Corn kernels are considered a whole grain and can be dried and ground into various textures of cornmeal. Whole-grain cornmeal contains all of the nutrients present in corn, including fiber, potassium, vitamin B6, magnesium and several phytonutrients. Cornmeal that is labeled as degerminated (typically if steel-ground) is not whole-grain.
A type of ancient wheat, farro is best-known in Italy, and it has long been a staple among ancient Greeks and Romans. It is a dark, earthy grain that is often used in salads and risottos. Like barley, farro is available pearled and semi-pearled.
Around 2300 BC in the Mediterranean, a stockpile of immature wheat caught fire. Rubbing off the burnt heads revealed smoky reen grains, later dubbed “freekeh.” High in protein and fiber, freekeh increases satiety and is rich in lutein and zeaxanthin, which protects eyes and benefits digestion.
A type of ancient wheat, which was eaten in ancient Egypt, kamut is the trademarked name for this large, oversized grain that is difficult to overcook. It is about two to three times bigger than conventional wheat and has a rich, buttery flavor. Easily digested, kamut has all the health benefits of whole wheat.
Millet is a staple in many parts of Africa, where it has been cultivated for more than 6,000 years. The small, beige-colored grain is gluten-free and has a mild flavor. When cooked, it has a soft, fluffy texture that makes an ideal base for soups, stews and a variety of dishes.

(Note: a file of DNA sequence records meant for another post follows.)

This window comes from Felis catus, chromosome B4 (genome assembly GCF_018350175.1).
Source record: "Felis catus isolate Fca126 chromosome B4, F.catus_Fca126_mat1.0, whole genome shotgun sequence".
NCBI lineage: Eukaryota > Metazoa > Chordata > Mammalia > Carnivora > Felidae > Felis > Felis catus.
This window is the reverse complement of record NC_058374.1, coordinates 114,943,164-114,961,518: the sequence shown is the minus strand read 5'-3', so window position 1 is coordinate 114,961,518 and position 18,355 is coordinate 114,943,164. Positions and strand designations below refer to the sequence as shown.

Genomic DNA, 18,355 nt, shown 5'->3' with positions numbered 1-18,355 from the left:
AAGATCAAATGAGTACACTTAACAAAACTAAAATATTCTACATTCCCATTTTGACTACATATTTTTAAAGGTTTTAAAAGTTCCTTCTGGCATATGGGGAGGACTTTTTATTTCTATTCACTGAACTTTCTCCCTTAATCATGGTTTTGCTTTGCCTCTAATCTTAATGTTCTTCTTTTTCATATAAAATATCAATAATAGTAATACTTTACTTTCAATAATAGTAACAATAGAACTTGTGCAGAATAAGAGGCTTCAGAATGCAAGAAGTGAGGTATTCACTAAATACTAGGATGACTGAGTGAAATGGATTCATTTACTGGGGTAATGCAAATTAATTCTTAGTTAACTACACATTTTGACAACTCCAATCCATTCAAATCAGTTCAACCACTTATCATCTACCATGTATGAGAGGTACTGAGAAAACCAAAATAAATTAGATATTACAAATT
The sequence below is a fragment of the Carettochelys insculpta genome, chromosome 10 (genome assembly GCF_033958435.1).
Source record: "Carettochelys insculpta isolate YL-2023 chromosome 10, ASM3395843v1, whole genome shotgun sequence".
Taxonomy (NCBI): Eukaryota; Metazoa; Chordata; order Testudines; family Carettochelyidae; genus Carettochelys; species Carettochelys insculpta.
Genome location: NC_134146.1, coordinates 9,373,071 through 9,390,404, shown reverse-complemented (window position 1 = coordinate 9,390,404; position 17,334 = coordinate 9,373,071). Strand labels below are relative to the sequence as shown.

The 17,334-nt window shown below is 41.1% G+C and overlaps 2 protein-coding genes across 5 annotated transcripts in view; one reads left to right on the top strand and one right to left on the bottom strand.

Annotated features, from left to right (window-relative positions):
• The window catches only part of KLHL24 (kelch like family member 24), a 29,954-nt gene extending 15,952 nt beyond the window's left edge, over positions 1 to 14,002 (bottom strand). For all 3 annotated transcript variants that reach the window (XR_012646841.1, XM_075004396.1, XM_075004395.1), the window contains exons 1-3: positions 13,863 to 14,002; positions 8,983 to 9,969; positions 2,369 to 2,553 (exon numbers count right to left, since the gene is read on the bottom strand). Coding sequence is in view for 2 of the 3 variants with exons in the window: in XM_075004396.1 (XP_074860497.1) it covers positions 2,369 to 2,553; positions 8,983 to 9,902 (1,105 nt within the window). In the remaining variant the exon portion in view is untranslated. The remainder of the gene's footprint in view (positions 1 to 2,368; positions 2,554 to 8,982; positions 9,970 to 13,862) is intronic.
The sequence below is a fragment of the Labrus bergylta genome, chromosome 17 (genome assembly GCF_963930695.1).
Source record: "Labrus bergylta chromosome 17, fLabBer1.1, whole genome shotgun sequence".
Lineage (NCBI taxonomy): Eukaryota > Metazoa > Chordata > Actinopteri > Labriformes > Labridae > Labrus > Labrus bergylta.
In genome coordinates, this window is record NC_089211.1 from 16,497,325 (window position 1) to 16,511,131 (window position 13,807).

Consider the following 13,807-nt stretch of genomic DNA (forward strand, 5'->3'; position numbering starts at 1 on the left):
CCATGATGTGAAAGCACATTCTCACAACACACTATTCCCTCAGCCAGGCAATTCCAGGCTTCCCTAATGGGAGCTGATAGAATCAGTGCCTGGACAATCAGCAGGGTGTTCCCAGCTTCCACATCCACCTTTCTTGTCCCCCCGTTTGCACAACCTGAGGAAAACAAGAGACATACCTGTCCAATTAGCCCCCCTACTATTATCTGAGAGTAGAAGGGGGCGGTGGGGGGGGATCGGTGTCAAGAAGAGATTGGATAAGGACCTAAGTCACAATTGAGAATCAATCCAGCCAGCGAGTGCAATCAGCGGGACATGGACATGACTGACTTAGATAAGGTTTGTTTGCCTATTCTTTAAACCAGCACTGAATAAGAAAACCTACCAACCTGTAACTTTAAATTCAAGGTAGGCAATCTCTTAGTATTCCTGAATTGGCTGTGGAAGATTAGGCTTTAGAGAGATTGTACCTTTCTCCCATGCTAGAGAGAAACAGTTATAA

Oats are loaded with soluble fiber, which has been shown to help lower cholesterol, protect against heart disease and control appetite. Available whole, rolled, steel-cut or quick-cooking, oats are extremely versatile and are more than just a breakfast food.
Containing all nine essential amino acids in proper proportions, quinoa originated in the Andes Mountains of South America and was a staple of the Incan Empire. It cooks quickly to produce a flavorful, nutty grain. Most quinoa must be rinsed to remove a naturally bitter compound that protects the seed from birds and insects.
A distant cousin of wheat, spelt berries are high in protein, fiber, manganese and phosphorous, and can help play a role in managing Type 2 diabetes. Whole spelt berries must be rinsed and soaked at least eight hours or overnight before cooking.
Tiny, sand-like teff grains are grown in three colors — red, white and brown. This grain has twice the iron and three times the calcium as other grains. Use it to thicken soups and stews, or serve as a cereal or creamy grain dish.
Wheat berries are the whole kernel of wheat, including the bran, germ and endosperm of a typical wheat grain. Spelt and kamut are different varieties of wheat. Sweet, nutty and chewy, they cook similar to brown rice.
One of the gluten-containing grains, rye is often used to make breads and is very popular in Europe and Russia. Rye flour contains less gluten than wheat flour and is heavier and darker than most other flours. Look for “whole rye” or “rye berries” on the label to ensure the product contains whole-grain rye.
Also known as “Indian rice,” wild rice is the seed of a grass that was traditionally harvested by American Indians near the Great Lakes. Now produced commercially, it can be found in pilafs and casseroles on tables across America. Because it is technically a seed, wild rice has more protein than many grains, with 6.5 grams in one cup cooked.